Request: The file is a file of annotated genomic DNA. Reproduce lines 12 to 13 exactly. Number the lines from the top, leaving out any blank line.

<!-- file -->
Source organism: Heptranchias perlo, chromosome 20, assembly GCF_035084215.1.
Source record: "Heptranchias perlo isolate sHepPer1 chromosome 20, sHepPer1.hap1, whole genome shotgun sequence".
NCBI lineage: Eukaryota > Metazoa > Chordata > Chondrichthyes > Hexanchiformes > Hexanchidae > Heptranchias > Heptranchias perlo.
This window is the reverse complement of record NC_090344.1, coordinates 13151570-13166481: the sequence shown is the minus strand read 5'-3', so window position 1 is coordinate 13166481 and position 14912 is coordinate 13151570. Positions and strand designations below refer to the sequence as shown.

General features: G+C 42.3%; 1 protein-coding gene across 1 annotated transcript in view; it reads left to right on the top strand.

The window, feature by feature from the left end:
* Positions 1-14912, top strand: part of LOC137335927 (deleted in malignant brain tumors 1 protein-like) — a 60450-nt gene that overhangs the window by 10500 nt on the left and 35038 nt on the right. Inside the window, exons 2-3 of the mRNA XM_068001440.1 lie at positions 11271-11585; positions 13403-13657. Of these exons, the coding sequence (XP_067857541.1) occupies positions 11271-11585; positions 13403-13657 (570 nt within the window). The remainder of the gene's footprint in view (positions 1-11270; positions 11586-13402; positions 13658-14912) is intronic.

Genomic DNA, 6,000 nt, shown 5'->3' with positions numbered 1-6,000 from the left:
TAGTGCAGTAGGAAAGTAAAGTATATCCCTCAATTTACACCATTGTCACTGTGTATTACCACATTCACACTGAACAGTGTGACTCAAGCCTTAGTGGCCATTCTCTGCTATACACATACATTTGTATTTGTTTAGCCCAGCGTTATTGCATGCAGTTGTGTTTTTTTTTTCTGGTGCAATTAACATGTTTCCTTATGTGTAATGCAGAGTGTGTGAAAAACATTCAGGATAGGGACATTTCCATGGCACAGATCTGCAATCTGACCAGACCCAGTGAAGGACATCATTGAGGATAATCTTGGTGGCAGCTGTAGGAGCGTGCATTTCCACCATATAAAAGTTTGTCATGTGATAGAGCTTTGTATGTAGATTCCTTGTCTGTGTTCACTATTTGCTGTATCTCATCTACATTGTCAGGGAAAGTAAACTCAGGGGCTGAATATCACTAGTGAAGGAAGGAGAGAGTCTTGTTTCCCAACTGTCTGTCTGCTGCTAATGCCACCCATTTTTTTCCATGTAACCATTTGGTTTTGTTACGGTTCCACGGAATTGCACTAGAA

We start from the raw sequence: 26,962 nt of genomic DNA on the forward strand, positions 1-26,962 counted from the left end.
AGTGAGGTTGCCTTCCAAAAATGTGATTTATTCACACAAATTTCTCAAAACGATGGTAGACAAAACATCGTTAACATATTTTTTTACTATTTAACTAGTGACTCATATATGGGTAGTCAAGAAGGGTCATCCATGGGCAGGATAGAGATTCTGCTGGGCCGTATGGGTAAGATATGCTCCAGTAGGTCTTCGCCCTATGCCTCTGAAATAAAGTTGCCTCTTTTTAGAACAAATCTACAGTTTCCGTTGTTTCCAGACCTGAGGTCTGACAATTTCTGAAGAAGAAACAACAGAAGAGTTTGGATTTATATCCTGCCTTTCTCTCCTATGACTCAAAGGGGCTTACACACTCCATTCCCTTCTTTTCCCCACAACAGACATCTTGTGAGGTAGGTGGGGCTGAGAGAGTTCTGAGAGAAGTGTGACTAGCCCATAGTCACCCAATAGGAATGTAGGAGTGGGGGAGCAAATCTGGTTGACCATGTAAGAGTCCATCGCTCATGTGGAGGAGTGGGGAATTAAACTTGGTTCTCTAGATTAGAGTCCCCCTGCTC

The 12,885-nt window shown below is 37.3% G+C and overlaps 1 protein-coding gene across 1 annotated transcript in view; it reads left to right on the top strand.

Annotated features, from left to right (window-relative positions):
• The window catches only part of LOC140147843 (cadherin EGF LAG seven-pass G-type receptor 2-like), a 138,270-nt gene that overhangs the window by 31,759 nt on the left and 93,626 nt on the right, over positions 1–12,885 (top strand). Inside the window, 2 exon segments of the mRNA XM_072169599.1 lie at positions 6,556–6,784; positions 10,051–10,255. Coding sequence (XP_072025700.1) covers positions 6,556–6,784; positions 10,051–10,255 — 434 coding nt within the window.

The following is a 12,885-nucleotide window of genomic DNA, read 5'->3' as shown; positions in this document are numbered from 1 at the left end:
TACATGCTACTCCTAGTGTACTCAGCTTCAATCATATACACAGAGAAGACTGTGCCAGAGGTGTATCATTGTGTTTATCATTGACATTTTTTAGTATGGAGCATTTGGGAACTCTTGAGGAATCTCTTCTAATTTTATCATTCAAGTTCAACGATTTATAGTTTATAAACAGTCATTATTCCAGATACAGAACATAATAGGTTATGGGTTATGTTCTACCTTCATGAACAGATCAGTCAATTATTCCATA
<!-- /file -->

The 12,885-nt window shown below is 37.3% G+C and overlaps 1 protein-coding gene across 1 annotated transcript in view; it reads left to right on the top strand.

Annotated features, from left to right (window-relative positions):